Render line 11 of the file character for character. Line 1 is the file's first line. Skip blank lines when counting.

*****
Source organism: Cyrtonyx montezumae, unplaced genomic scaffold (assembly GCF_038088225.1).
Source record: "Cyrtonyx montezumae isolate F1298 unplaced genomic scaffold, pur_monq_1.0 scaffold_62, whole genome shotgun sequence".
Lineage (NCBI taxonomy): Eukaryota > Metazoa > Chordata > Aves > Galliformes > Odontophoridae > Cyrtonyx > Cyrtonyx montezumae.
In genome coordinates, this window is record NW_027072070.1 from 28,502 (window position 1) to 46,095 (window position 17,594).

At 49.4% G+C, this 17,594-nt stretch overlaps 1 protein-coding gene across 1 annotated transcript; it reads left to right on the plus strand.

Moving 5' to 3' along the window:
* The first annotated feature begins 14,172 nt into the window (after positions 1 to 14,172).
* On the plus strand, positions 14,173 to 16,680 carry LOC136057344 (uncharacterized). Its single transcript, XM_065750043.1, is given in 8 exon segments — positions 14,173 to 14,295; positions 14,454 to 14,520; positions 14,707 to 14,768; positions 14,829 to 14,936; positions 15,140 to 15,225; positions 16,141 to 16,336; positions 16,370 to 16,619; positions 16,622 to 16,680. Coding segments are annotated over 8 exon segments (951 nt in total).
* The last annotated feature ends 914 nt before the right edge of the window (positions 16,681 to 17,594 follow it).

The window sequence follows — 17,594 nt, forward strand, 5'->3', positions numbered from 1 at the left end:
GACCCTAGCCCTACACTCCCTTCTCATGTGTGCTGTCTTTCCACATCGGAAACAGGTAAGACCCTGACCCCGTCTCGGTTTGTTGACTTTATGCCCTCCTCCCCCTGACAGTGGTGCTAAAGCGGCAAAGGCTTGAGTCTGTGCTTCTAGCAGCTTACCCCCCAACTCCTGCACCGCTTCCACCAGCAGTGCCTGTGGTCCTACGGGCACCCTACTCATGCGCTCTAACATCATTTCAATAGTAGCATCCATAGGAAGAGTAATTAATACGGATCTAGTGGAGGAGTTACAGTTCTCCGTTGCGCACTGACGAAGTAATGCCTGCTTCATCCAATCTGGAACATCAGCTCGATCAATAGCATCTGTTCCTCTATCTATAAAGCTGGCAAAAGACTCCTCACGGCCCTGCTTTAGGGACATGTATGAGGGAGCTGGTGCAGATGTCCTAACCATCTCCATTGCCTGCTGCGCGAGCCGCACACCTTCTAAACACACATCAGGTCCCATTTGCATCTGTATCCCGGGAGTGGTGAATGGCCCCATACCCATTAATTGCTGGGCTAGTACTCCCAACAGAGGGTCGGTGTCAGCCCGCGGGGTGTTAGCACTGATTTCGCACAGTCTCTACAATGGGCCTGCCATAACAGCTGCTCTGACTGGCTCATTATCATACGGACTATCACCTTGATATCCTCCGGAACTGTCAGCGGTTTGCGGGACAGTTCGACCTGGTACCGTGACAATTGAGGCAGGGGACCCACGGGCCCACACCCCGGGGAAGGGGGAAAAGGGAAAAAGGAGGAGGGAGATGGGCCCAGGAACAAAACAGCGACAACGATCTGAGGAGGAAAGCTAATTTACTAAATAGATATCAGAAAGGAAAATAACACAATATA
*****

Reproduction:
GACCCTAGCCCTACACTCCCTTCTCATGTGTGCTGTCTTTCCACATCGGAAACAGGTAAGACCCTGACCCCGTCTCGGTTTGTTGACTTTATGCCCTCCTCCCCCTGACAGTGGTGCTAAAGCGGCAAAGGCTTGAGTCTGTGCTTCTAGCAGCTTACCCCCCAACTCCTGCACCGCTTCCACCAGCAGTGCCTGTGGTCCTACGGGCACCCTACTCATGCGCTCTAACATCATTTCAATAGTAGCATCCATAGGAAGAGTAATTAATACGGATCTAGTGGAGGAGTTACAGTTCTCCGTTGCGCACTGACGAAGTAATGCCTGCTTCATCCAATCTGGAACATCAGCTCGATCAATAGCATCTGTTCCTCTATCTATAAAGCTGGCAAAAGACTCCTCACGGCCCTGCTTTAGGGACATGTATGAGGGAGCTGGTGCAGATGTCCTAACCATCTCCATTGCCTGCTGCGCGAGCCGCACACCTTCTAAACACACATCAGGTCCCATTTGCATCTGTATCCCGGGAGTGGTGAATGGCCCCATACCCATTAATTGCTGGGCTAGTACTCCCAACAGAGGGTCGGTGTCAGCCCGCGGGGTGTTAGCACTGATTTCGCACAGTCTCTACAATGGGCCTGCCATAACAGCTGCTCTGACTGGCTCATTATCATACGGACTATCACCTTGATATCCTCCGGAACTGTCAGCGGTTTGCGGGACAGTTCGACCTGGTACCGTGACAATTGAGGCAGGGGACCCACGGGCCCACACCCCGGGGAAGGGGGAAAAGGGAAAAAGGAGGAGGGAGATGGGCCCAGGAACAAAACAGCGACAACGATCTGAGGAGGAAAGCTAATTTACTAAATAGATATCAGAAAGGAAAATAACACAATATA